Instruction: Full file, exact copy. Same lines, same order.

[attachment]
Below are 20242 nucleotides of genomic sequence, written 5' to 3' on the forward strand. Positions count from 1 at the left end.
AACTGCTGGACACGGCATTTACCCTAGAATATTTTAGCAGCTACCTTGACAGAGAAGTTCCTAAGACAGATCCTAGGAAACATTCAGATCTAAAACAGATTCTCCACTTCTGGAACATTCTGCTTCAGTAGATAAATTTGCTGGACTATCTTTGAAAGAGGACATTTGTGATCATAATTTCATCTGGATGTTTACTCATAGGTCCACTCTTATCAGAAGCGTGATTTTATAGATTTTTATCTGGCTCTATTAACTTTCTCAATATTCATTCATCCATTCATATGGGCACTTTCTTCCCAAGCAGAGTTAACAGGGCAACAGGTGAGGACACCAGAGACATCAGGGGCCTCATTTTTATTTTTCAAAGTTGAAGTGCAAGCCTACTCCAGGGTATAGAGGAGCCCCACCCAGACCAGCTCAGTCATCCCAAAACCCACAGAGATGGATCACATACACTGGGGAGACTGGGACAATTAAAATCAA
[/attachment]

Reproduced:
Below are 20242 nucleotides of genomic sequence, written 5' to 3' on the forward strand. Positions count from 1 at the left end.
AACTGCTGGACACGGCATTTACCCTAGAATATTTTAGCAGCTACCTTGACAGAGAAGTTCCTAAGACAGATCCTAGGAAACATTCAGATCTAAAACAGATTCTCCACTTCTGGAACATTCTGCTTCAGTAGATAAATTTGCTGGACTATCTTTGAAAGAGGACATTTGTGATCATAATTTCATCTGGATGTTTACTCATAGGTCCACTCTTATCAGAAGCGTGATTTTATAGATTTTTATCTGGCTCTATTAACTTTCTCAATATTCATTCATCCATTCATATGGGCACTTTCTTCCCAAGCAGAGTTAACAGGGCAACAGGTGAGGACACCAGAGACATCAGGGGCCTCATTTTTATTTTTCAAAGTTGAAGTGCAAGCCTACTCCAGGGTATAGAGGAGCCCCACCCAGACCAGCTCAGTCATCCCAAAACCCACAGAGATGGATCACATACACTGGGGAGACTGGGACAATTAAAATCAA